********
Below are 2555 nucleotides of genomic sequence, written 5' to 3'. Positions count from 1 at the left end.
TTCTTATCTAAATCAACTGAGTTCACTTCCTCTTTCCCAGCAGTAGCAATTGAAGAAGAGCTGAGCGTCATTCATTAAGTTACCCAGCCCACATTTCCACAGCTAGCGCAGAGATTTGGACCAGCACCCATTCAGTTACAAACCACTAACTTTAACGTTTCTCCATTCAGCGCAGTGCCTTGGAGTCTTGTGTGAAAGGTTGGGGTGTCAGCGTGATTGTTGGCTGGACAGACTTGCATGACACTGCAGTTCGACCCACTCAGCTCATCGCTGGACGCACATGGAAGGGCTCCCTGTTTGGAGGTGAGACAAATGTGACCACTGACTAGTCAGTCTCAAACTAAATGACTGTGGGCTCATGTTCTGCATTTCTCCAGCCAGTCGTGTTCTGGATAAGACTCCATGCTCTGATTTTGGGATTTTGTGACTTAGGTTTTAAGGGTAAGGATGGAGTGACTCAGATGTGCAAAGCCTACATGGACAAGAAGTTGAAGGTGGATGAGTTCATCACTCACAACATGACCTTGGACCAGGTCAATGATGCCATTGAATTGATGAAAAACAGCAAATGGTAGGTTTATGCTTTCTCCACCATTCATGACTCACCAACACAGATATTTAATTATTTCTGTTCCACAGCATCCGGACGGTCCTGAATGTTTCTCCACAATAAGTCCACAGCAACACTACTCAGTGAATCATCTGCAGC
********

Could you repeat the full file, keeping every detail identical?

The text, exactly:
Below are 2555 nucleotides of genomic sequence, written 5' to 3'. Positions count from 1 at the left end.
TTCTTATCTAAATCAACTGAGTTCACTTCCTCTTTCCCAGCAGTAGCAATTGAAGAAGAGCTGAGCGTCATTCATTAAGTTACCCAGCCCACATTTCCACAGCTAGCGCAGAGATTTGGACCAGCACCCATTCAGTTACAAACCACTAACTTTAACGTTTCTCCATTCAGCGCAGTGCCTTGGAGTCTTGTGTGAAAGGTTGGGGTGTCAGCGTGATTGTTGGCTGGACAGACTTGCATGACACTGCAGTTCGACCCACTCAGCTCATCGCTGGACGCACATGGAAGGGCTCCCTGTTTGGAGGTGAGACAAATGTGACCACTGACTAGTCAGTCTCAAACTAAATGACTGTGGGCTCATGTTCTGCATTTCTCCAGCCAGTCGTGTTCTGGATAAGACTCCATGCTCTGATTTTGGGATTTTGTGACTTAGGTTTTAAGGGTAAGGATGGAGTGACTCAGATGTGCAAAGCCTACATGGACAAGAAGTTGAAGGTGGATGAGTTCATCACTCACAACATGACCTTGGACCAGGTCAATGATGCCATTGAATTGATGAAAAACAGCAAATGGTAGGTTTATGCTTTCTCCACCATTCATGACTCACCAACACAGATATTTAATTATTTCTGTTCCACAGCATCCGGACGGTCCTGAATGTTTCTCCACAATAAGTCCACAGCAACACTACTCAGTGAATCATCTGCAGC